Interactive and static maps provided graphic displays of rates by school and neighbourhood across regions and also served as tools to support public health in further contextualizing the complex interplay of factors influencing children's oral health (e.g., community supports and barriers). The significance of these results stems from their capacity to be used by public health to tailor and develop population-level and geographically-based interventions at a level and intensity proportionate to the needs of its residents. Geographic targeting, for instance, enables an entire population (e.g., in schools and communities) within specific geographic boundaries to be eligible for treatments or services. (11) Contextualization is critical given that regions vary greatly with respect to their population size, density, geographic area, socio-economic deprivation, and ethnic and cultural diversity.
Surveillance that involved dental public health staff's consistent measurement of dental decay across geographies and over time was critical in developing an initial basis for understanding oral health trends for this population. Survey results serve as an important resource that informs public health program planning and allocation of resources to those areas with identified needs. While there was modest improvement in overall caries rates across survey years, dental health inequities are a persistent public health concern. A more precise, in-depth understanding of these disparities, within and across communities, can inform our understanding of how dental health interventions have differential impacts on a population.
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Received: November 24, 2014
Accepted: May 2, 2015
Brenda T. Poon, PhD,  Paul C. Holley, PhD,  Amber M. Louie, MSc, MEd, RCC,  Carla M. Springinotic, BSc  *
[1.] Human Early Learning Partnership (HELP), School of Population and Public Health, Faculty of Medicine, University of British Columbia, Vancouver, BC
[2.] Amber Louie Counselling and Consulting, Vancouver, BC
[3.] Population and Public Health, BC Ministry of Health, Victoria, BC
Correspondence: Brenda Poon, PhD, Human Early Learning Partnership (HELP), School of Population and Public Health, Faculty of Medicine, University of British Columbia, 440-2206 East Mall, Vancouver, BC V6T 1Z4, Tel: [telephone]604-822-3560,
Acknowledgements: The authors thank members of the BC Early Childhood Dental Evaluation Subcommittee for their input throughout the study. This study was supported by a grant from the Population and Public Health division of the British Columbia Ministry of Health.
Disclaimer for Springinotic: The opinions stated in this commentary are those of the author and not of the institution.
Conflict of Interest: None to declare.
Table 1. Neighbourhoods meeting provincial goal of having 60% or more of kindergarten children without visible dental decay Survey year 2006/07 2009/10 Health authority Yes No Yes No Interior # 59 37 64 39 % 61.46 38.54 62.14 37.86 n 5465 5574 Fraser # 103 61 91 72 % 62.80 37.20 55.83 44.17 n 14,256 13,660 Vancouver Coastal # 34 29 42 21 % 53.97 46.03 66.67 33.33 n 7799 7681 Vancouver Island # 59 26 66 22 % 69.41 30.59 75.00 25.00 n 5313 5320 Northern # 11 21 22 28 % 34.38 65.63 44.00 56.00 n 2769 2980 Total (BC) # 266 174 285 182 % 60.45 39.55 61.03 38.97 n 35,602 35,215 Table 2. Dental decay rates by neighbourhood socio-economic status (SES) SES Index % Visible dental decay in 2006/07 SES Index categories M SD Students Students surveyed with decay Low SES * 49.2 10.8 7411 3647 Moderate-low SES 42.1 10.1 6329 2664 Moderate SES 37.3 10.7 6532 2435 Moderate-high SES 34.7 9.0 6918 2404 High SES ([dagger]) 30.5 8.6 6483 1975 Total 38.8 11.8 33,673 13,125 SES Index % Visible dental decay in 2009/10 SES Index categories M SD Students Students surveyed with decay Low SES * 47.1 10.9 7114 3352 Moderate-low SES 41.1 10.6 6258 2573 Moderate SES 34.9 10.1 6661 2325 Moderate-high SES 32.9 10.1 6883 2264 High SES ([dagger]) 28.9 9.9 6378 1845 Total 37.0 12.4 33,294 12,359 Note: SES Index categories are grouped into n = 87 neighbourhoods (n = 88 neighbourhoods in the Moderate SES category) across both survey years. The sample includes neighbourhoods that were surveyed in both years minus one neighbourhood with missing data on SES (n = 436). * Low SES = bottom 20th percentile of neighbourhoods in BC in terms of SES. ([dagger]) High SES = top 20th percentile of neighbourhoods in BC in terms of SES. Figure 1. Kindergarten dental survey outcomes for the province and by regional health authority, 2006/07 and 2009/10 No visible Obvious No visible Urgent decay or decay decay, with treatment restorations or broken existing needs enamel restoration: Interior 06/07 3.5 19.5 20.7 59.8 09/10 3.1 17.9 18.2 63.9 Fraser 06/07 1.6 16.0 22.5 61.6 09/10 2.2 17.4 20.3 62.3 Vancouver Coastal 06/07 1.8 20.4 20.5 59.1 09/10 1.3 16.8 18.3 64.9 Vancouver Island 06/07 1.2 11.3 23.6 65.1 09/10 1.1 13.8 20.7 65.5 Northern 06/07 3.5 22.7 18.5 58.8 09/10 3.2 19.7 21.4 58.8 BC (Total) 06/07 2.0 17.3 21.6 61.1 09/10 2.1 17.0 19.7 63.3 Note: Table made from bar graph.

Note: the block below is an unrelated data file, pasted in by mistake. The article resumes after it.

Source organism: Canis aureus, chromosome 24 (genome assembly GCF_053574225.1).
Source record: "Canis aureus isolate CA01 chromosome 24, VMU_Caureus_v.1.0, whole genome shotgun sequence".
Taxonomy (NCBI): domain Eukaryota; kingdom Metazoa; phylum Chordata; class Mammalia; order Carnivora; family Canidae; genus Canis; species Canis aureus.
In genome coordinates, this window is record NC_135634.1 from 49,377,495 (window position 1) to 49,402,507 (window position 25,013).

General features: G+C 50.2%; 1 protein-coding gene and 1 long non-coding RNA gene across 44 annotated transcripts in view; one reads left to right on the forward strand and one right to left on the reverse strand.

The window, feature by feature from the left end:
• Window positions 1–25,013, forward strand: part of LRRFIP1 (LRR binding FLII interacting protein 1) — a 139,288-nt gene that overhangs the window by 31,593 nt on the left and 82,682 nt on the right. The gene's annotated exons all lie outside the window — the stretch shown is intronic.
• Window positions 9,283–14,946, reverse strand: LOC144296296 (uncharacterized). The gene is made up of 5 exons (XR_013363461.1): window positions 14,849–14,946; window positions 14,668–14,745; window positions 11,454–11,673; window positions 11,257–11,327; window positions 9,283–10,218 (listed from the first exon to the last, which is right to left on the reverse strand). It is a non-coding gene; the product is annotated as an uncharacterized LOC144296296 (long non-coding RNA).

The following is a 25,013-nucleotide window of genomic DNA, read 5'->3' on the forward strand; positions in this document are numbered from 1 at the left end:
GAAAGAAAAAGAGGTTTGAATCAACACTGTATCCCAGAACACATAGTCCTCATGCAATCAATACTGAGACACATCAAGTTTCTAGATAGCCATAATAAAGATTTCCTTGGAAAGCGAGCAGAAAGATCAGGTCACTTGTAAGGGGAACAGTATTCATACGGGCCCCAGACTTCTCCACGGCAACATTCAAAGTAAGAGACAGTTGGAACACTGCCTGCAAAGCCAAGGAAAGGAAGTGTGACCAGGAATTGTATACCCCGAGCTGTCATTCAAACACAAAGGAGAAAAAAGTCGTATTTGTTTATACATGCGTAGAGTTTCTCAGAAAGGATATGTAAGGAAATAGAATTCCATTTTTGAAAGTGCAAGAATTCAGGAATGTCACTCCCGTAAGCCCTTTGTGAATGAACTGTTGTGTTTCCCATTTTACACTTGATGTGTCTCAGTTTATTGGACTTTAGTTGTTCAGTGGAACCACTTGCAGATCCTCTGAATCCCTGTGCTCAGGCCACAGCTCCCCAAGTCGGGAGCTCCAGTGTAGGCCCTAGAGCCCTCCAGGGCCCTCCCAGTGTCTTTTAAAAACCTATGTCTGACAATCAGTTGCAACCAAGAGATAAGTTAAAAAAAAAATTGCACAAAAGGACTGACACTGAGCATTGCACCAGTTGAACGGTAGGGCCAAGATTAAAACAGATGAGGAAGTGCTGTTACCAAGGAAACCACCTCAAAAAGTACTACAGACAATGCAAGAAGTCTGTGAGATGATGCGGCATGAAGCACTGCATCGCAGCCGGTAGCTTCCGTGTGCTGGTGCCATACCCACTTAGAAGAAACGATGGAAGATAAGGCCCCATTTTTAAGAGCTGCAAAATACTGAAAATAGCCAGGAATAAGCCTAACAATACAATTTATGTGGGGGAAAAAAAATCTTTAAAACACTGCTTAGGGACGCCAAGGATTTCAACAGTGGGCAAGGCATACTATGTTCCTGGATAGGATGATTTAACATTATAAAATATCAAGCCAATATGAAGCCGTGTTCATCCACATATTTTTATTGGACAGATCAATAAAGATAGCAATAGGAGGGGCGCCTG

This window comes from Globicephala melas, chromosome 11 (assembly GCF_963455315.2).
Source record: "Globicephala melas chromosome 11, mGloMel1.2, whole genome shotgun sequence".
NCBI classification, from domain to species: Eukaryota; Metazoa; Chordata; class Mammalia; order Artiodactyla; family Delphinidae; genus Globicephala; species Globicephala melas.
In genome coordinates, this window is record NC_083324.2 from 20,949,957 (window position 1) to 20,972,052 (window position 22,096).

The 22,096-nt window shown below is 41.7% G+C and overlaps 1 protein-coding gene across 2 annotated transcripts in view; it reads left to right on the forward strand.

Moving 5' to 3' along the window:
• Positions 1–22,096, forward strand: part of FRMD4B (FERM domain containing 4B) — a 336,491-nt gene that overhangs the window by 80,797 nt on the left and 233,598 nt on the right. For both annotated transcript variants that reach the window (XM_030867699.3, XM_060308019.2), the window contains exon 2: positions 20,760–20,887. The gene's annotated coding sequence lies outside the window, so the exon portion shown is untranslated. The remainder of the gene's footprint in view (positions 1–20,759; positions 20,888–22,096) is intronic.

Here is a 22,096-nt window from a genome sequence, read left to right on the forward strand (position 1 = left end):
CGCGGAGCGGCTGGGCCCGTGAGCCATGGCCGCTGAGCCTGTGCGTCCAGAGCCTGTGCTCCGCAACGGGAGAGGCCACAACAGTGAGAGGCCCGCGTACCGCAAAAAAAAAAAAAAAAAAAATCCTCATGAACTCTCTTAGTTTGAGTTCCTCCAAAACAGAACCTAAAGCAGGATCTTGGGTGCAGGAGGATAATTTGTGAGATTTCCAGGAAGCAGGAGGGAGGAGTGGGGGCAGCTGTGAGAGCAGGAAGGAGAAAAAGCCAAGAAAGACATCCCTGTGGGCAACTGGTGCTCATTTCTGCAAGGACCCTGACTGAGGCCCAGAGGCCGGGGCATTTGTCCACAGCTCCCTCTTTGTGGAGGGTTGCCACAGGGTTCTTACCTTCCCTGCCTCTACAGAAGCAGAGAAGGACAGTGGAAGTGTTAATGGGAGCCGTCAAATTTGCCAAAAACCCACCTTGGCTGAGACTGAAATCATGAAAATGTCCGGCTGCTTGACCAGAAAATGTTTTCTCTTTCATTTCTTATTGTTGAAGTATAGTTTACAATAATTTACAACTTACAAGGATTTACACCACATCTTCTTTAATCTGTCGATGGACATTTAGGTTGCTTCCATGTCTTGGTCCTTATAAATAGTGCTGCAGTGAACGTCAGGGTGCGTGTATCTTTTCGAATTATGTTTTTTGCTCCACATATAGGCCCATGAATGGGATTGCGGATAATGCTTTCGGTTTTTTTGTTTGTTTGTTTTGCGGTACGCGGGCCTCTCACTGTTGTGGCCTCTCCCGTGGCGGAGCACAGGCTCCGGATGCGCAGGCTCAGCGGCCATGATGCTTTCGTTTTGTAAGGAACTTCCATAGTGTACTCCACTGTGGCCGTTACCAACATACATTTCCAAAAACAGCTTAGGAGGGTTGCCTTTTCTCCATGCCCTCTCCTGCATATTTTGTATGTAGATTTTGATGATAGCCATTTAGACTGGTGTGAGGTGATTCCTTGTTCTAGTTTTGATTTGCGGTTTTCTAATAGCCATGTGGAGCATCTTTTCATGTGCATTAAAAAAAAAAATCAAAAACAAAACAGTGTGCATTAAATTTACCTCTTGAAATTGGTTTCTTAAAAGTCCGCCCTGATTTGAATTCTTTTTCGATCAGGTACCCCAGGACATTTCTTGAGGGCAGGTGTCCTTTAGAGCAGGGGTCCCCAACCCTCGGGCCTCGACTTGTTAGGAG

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|Title Annotation:||QUANTITATIVE RESEARCH|
|Author:||Poon, Brenda T.; Holley, Paul C.; Louie, Amber M.; Springinotic, Carla M.|
|Publication:||Canadian Journal of Public Health|
|Date:||Jul 1, 2015|